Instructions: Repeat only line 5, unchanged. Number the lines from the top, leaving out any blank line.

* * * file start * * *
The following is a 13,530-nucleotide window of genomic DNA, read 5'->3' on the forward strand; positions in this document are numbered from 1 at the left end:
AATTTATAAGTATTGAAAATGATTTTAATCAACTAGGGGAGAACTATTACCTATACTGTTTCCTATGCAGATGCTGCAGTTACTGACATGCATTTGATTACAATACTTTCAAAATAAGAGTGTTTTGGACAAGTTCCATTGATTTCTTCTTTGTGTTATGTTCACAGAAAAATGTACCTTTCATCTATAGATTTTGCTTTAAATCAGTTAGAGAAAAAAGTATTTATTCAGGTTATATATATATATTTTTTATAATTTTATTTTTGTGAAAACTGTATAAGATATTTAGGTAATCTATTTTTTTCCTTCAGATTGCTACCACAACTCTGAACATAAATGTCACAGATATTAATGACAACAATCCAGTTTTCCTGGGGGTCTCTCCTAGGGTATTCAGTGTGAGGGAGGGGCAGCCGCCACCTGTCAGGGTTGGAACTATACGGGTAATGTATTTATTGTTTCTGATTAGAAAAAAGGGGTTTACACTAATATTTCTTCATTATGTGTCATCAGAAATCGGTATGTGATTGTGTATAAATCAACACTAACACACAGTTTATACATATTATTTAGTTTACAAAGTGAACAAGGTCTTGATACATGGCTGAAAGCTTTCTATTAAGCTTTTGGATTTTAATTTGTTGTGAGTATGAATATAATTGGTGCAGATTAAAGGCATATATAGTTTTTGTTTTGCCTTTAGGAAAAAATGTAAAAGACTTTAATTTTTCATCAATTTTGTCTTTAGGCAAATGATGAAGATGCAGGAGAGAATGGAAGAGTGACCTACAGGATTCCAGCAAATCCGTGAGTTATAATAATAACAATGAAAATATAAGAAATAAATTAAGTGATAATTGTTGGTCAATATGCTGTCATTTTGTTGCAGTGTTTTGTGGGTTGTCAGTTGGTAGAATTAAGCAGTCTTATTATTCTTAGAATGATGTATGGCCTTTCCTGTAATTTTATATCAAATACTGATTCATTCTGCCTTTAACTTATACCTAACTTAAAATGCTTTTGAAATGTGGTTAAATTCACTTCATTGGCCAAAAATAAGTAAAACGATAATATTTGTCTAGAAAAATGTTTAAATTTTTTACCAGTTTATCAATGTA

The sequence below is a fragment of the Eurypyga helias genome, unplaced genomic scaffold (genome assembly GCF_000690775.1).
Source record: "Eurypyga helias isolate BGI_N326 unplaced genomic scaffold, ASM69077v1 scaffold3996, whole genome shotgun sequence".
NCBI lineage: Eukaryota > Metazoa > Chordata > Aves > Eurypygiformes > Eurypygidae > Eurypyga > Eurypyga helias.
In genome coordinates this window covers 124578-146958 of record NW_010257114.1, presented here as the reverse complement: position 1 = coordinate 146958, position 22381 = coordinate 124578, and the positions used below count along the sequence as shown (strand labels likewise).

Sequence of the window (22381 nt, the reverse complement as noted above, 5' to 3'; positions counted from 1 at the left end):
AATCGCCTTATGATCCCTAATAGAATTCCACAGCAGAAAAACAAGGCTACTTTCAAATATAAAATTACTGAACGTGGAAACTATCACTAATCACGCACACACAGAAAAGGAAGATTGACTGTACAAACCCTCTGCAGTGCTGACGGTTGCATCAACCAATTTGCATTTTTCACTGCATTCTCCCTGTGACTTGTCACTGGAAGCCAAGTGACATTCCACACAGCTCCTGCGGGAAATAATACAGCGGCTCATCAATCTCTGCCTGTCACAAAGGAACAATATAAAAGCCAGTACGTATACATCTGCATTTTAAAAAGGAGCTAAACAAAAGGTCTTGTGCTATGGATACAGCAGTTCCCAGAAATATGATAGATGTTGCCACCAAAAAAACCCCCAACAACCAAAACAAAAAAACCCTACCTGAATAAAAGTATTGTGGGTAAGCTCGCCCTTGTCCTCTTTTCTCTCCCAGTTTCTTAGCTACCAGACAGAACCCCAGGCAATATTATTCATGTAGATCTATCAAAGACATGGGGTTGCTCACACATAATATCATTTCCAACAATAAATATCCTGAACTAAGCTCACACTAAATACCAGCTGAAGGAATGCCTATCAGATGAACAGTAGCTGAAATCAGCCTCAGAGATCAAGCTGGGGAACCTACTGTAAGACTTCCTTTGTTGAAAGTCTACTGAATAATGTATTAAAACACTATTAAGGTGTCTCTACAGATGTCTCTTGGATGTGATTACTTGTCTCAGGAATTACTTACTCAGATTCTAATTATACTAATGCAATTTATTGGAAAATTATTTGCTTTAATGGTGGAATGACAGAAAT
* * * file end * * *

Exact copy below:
NCBI lineage: Eukaryota > Metazoa > Chordata > Aves > Eurypygiformes > Eurypygidae > Eurypyga > Eurypyga helias.